RIOT Introducing: Hallan

With three releases under their belt, Hallan are growing in stature. The Portsmouth based four-piece mix frank social commentary and deadpan humour with cavernous, angular riffs, producing tracks that are honest and unique. We had a chat with them about home, music and 2021 optimism.

For the sake of history – how did you meet and what was the motivation behind forming a band?
We all became mates through different stages in our lives such as school, college and being involved in the local scene. We started writing music together and the band naturally followed. The motivation initially was four mates eager to create, play and share our musical endeavours with the world, something which still stands.

You are based in Portsmouth – what kind of relationship do you have with the city? Does it play a role in shaping your music?
We’re proud of where we’re from, but we’ve always had an on and off relationship with the city. Writing with an honest observational influence, it’s hard to say that we are not influenced by our city. Everyday interactions and experiences we encounter shape our music.

How would you best describe Hallan to someone who has not heard of you before?
I’m not sure I could pin us down to a particular genre to describe us to someone, but music replete with honesty, humility and integrity is something we’d stand by.

Are there any standout influences that have helped define your sound?
We all have varying musical interests which we feel benefits our songwriting process, but we do share and enjoy some common influences.

How do you approach song writing?
In terms of songwriting, there is no real set approach. Conor will write a lot of Hallan material, which we all adapt and input on, with our own personal styles. Then sometimes songs can stem from an initial riff, melody or even concept. I think it’s important to be open to different methods of composition and styles.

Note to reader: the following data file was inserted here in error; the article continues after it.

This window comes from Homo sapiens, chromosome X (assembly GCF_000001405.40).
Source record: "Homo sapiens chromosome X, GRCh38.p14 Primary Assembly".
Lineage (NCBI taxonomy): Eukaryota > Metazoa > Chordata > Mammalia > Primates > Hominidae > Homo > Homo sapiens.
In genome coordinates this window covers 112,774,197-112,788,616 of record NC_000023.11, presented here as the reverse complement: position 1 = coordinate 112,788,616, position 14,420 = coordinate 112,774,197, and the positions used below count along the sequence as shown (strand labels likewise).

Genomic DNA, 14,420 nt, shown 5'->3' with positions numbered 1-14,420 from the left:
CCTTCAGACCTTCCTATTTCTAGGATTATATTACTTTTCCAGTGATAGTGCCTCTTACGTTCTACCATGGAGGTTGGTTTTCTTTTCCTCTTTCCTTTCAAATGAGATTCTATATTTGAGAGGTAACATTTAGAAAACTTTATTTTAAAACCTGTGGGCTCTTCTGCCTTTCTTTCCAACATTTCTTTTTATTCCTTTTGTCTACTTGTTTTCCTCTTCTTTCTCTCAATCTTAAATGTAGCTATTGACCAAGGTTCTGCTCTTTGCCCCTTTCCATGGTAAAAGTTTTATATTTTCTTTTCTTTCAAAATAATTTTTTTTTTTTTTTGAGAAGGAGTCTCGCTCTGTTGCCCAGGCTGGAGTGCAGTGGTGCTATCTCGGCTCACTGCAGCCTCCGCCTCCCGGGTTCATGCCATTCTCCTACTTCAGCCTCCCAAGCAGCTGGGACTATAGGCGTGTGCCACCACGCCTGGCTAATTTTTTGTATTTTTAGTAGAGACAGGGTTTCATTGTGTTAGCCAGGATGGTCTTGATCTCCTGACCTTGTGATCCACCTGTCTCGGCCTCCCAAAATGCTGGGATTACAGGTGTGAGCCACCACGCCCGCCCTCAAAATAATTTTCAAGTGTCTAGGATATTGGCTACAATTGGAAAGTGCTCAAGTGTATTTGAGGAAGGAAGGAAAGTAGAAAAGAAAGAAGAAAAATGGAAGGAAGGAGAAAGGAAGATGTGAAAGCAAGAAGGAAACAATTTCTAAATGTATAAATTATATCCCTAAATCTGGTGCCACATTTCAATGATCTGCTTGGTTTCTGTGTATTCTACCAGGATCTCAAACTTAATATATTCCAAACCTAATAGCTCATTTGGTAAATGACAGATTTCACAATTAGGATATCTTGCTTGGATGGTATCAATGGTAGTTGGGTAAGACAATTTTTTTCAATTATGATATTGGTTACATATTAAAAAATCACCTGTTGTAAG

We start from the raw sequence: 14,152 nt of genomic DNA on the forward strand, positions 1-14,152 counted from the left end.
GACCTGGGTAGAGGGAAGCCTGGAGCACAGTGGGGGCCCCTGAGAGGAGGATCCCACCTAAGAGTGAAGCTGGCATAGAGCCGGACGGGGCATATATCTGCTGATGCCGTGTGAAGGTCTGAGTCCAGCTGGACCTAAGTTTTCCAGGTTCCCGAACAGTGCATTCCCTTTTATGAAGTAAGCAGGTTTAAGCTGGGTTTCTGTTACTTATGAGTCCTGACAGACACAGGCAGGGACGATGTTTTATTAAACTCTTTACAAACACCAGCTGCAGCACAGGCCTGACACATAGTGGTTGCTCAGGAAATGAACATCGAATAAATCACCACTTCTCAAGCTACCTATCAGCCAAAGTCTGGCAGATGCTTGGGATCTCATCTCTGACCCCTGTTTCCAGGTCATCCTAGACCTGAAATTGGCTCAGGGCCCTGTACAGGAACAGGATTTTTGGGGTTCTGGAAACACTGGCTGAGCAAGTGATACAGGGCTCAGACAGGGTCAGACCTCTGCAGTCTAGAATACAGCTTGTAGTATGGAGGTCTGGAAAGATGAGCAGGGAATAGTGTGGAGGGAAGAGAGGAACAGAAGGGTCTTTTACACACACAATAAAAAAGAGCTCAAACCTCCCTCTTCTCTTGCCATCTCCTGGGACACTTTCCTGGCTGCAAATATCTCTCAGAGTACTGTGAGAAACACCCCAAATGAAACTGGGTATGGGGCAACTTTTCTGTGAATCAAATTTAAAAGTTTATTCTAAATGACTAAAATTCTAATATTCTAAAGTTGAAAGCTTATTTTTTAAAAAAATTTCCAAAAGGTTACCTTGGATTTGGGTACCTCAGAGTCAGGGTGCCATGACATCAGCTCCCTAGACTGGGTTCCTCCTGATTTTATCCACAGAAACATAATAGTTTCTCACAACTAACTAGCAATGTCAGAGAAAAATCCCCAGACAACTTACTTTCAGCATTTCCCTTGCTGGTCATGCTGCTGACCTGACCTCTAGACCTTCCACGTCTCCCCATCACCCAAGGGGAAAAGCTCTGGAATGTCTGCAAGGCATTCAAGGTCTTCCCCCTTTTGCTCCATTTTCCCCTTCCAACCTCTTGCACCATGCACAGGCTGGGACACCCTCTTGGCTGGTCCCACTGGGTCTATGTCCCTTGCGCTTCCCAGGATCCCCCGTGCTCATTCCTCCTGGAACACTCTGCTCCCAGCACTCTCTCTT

Your lyrics are often observational, where do you find inspiration?
Inspiration for our songs usually stem from everyday life and experiences. From the people we meet and interact with to current world events, news and media. Sometimes being observational isn’t always being critical of what’s going on around us, but sometimes being critical of our own personal habits and choices.

You write and record in an 18th century fortification surrounded by a forest. Do you prefer to writing in an isolated setting?
Despite it being labelled as this 18th century fortification, it’s actually a well-equipped and brilliant local rehearsal space called Casemates. However, we’ve oddly somehow been drawn to these isolated spaces, previously rehearsing in a studio on farmland. I’m not sure these isolated settings have too much influence on our writing process, but having a great environment and creative space such as Casemates, definitely helps.

You’ve had airtime on major radio stations, Steve Lamacq likes you, you’ve supported Porridge Radio and Sports Team and even appeared on Made in Chelsea. What feels like your biggest achievement to date?
We’re very grateful for the support and opportunities we’ve had thus far, but I’m afraid nothing quite tops selling out a show in your hometown. It’s something about the passion of the local people and knowing you’ve played a part in bringing them all together. Something we hope to return to very soon.

What can we expect from you in 2021?
2021 is looking to be an exciting year for all things Hallan. With the fantastic support from our label Nice Swan and our management Brutalist, things seem to be shaping up nicely. We’re eager to get back to playing shows when restrictions allow and also show everyone what we’ve been working hard on since our last release. Keep your eyes peeled.

Author avatar
George Boyle

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